Cooking itself is an entirely sensory pursuit. Certain aromas and tastes can feel so nostalgic, a true Proustian madeleine that transports us back to those food-filled moments.
And so you can’t really separate the kitchen from touch. Kneading dough with your hands. Peeling root vegetables ready to roast. Untangling strands of fresh pasta or running your hands through a bowl of rice soaking in cold water. Cooking is the most democratic way of being a ‘maker’ of some sort. You don’t need to know how to turn a lathe or pinch a pot: anyone can use their hands to create the simplest of dishes.
Tomatoes on toast require little other than some sliced bread, a slick of mayonnaise (but bonus points for making it yourself), thick rounds of fridge-cold tomatoes, and a flurry of flaky salt pinched from high above. A spicy salad feels like rinsing slippery noodles and spooning chilli oil all over with a few fresh snips of spring onion.
The very nature of food is tactile, but as kitchen tools have evolved, so are the things we use to cook. It’s a double-edged knife, if you will: holding something that’s been handmade by someone else, and using it to interact with the food in front of you. Very meta.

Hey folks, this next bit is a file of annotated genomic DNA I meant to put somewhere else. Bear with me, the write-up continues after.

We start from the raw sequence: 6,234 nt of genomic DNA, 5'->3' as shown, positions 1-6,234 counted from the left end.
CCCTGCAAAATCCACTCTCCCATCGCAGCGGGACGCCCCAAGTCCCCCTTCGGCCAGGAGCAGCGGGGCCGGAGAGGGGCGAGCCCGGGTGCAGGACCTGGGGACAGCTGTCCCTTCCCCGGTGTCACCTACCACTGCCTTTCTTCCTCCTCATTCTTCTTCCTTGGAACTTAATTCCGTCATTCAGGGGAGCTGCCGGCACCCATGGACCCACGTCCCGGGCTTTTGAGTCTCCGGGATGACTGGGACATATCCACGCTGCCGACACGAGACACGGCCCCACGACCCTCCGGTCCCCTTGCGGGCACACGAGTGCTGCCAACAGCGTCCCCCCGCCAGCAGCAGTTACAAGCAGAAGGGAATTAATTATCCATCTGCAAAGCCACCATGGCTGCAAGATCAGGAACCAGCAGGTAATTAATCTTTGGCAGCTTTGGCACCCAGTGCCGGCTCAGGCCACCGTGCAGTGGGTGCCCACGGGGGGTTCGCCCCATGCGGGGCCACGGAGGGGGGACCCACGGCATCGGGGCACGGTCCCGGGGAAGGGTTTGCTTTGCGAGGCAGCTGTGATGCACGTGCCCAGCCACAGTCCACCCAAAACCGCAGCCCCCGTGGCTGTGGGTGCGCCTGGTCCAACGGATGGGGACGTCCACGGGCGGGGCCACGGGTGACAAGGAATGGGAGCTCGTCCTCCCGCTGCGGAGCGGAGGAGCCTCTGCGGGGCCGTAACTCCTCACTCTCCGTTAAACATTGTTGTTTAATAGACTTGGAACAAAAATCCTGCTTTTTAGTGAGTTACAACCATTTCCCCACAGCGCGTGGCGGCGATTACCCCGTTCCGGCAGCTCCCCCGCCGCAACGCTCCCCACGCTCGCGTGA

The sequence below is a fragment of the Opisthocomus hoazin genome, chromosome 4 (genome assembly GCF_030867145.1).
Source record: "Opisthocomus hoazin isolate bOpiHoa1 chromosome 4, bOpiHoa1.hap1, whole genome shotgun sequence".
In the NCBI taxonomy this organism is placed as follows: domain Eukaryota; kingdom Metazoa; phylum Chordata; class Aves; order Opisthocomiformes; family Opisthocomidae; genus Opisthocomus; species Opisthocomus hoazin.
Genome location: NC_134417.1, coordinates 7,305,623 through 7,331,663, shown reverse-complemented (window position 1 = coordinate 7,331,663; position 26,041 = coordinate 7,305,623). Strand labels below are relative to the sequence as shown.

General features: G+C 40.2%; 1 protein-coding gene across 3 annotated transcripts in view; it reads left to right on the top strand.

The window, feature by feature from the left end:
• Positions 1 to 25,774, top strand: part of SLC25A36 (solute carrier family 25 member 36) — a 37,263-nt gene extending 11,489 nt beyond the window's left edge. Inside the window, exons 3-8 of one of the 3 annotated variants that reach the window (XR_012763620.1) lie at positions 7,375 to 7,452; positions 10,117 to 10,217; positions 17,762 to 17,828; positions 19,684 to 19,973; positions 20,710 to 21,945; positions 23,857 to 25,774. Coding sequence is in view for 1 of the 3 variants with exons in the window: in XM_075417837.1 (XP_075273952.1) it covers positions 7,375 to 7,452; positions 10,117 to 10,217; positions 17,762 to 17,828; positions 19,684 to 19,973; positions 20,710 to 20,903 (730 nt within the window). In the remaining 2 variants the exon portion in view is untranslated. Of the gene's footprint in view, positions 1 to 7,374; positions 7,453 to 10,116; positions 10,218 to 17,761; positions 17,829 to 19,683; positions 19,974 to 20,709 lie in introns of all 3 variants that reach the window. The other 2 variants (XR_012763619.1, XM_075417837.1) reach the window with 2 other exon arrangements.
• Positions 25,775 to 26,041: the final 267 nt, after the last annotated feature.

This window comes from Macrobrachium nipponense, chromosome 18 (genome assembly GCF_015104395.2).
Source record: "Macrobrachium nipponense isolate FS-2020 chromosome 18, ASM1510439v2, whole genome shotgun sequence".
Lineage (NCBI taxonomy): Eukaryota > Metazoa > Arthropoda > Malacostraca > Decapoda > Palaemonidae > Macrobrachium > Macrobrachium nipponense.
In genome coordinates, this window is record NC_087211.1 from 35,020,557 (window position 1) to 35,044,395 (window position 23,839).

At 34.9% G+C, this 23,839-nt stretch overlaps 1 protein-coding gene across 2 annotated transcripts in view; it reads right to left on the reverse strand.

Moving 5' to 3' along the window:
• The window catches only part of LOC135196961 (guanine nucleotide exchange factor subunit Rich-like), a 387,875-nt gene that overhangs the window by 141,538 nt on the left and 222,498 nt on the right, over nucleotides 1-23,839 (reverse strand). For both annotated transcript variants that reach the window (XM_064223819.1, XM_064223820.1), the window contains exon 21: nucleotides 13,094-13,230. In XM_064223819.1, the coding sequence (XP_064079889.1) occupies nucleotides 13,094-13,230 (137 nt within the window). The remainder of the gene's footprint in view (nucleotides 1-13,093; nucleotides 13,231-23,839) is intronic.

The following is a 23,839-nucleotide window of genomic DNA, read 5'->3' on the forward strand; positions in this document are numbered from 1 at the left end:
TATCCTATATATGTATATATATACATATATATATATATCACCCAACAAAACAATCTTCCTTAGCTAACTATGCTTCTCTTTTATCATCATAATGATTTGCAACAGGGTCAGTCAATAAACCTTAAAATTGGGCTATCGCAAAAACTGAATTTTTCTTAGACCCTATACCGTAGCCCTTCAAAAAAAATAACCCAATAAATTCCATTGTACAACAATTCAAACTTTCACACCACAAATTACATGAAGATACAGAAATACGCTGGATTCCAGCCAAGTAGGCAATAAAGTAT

It’s not just the ingredients or the produce that makes cooking so great; it’s the objects we use that enhance the experience itself. At Kalinko, we see these objects as something to celebrate. A knife gifted by a friend or the pot passed down through generations. The wooden spoon that makes that sauce taste better because it feels so good to hold in your hand. The weight of a pestle and mortar that makes grinding spices a joy. The stool you stand on to reach a dish or a new box of salt.
These are the tactile tools that have been adapted over centuries, that allow us to cut, chop, pour, slice, grind, spread and spoon. Things crafted by our makers in Burma. Storied objects, that continue to narrate our moments in the kitchen. All the good things in life.